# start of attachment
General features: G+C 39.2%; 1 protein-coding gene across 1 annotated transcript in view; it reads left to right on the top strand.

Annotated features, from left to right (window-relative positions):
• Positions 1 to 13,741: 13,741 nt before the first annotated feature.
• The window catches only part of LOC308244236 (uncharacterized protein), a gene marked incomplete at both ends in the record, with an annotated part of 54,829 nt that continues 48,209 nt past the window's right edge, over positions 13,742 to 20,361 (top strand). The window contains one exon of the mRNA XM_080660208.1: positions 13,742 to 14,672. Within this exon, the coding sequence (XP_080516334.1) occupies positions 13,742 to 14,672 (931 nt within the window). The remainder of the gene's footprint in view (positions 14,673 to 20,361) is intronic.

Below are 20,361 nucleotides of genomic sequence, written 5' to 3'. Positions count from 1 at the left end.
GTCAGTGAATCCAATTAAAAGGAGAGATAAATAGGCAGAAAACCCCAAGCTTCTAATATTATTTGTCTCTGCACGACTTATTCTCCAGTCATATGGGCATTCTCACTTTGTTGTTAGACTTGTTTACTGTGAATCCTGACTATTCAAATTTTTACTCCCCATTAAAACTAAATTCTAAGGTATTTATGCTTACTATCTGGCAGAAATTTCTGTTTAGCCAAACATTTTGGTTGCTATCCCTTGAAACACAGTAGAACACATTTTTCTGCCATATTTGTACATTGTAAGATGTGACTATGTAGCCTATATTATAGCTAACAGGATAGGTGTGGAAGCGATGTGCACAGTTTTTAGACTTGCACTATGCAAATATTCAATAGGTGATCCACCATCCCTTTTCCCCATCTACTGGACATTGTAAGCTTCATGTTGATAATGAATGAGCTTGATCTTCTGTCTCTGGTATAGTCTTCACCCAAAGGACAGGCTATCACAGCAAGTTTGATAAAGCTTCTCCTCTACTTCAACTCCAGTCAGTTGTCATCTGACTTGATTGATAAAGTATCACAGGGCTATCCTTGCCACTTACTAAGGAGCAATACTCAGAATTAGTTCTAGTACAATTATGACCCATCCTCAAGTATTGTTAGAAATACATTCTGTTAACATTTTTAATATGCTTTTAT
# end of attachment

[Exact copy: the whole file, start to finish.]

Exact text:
General features: G+C 39.2%; 1 protein-coding gene across 1 annotated transcript in view; it reads left to right on the top strand.

Annotated features, from left to right (window-relative positions):
• Positions 1 to 13,741: 13,741 nt before the first annotated feature.
• The window catches only part of LOC308244236 (uncharacterized protein), a gene marked incomplete at both ends in the record, with an annotated part of 54,829 nt that continues 48,209 nt past the window's right edge, over positions 13,742 to 20,361 (top strand). The window contains one exon of the mRNA XM_080660208.1: positions 13,742 to 14,672. Within this exon, the coding sequence (XP_080516334.1) occupies positions 13,742 to 14,672 (931 nt within the window). The remainder of the gene's footprint in view (positions 14,673 to 20,361) is intronic.

Below are 20,361 nucleotides of genomic sequence, written 5' to 3'. Positions count from 1 at the left end.
GTCAGTGAATCCAATTAAAAGGAGAGATAAATAGGCAGAAAACCCCAAGCTTCTAATATTATTTGTCTCTGCACGACTTATTCTCCAGTCATATGGGCATTCTCACTTTGTTGTTAGACTTGTTTACTGTGAATCCTGACTATTCAAATTTTTACTCCCCATTAAAACTAAATTCTAAGGTATTTATGCTTACTATCTGGCAGAAATTTCTGTTTAGCCAAACATTTTGGTTGCTATCCCTTGAAACACAGTAGAACACATTTTTCTGCCATATTTGTACATTGTAAGATGTGACTATGTAGCCTATATTATAGCTAACAGGATAGGTGTGGAAGCGATGTGCACAGTTTTTAGACTTGCACTATGCAAATATTCAATAGGTGATCCACCATCCCTTTTCCCCATCTACTGGACATTGTAAGCTTCATGTTGATAATGAATGAGCTTGATCTTCTGTCTCTGGTATAGTCTTCACCCAAAGGACAGGCTATCACAGCAAGTTTGATAAAGCTTCTCCTCTACTTCAACTCCAGTCAGTTGTCATCTGACTTGATTGATAAAGTATCACAGGGCTATCCTTGCCACTTACTAAGGAGCAATACTCAGAATTAGTTCTAGTACAATTATGACCCATCCTCAAGTATTGTTAGAAATACATTCTGTTAACATTTTTAATATGCTTTTAT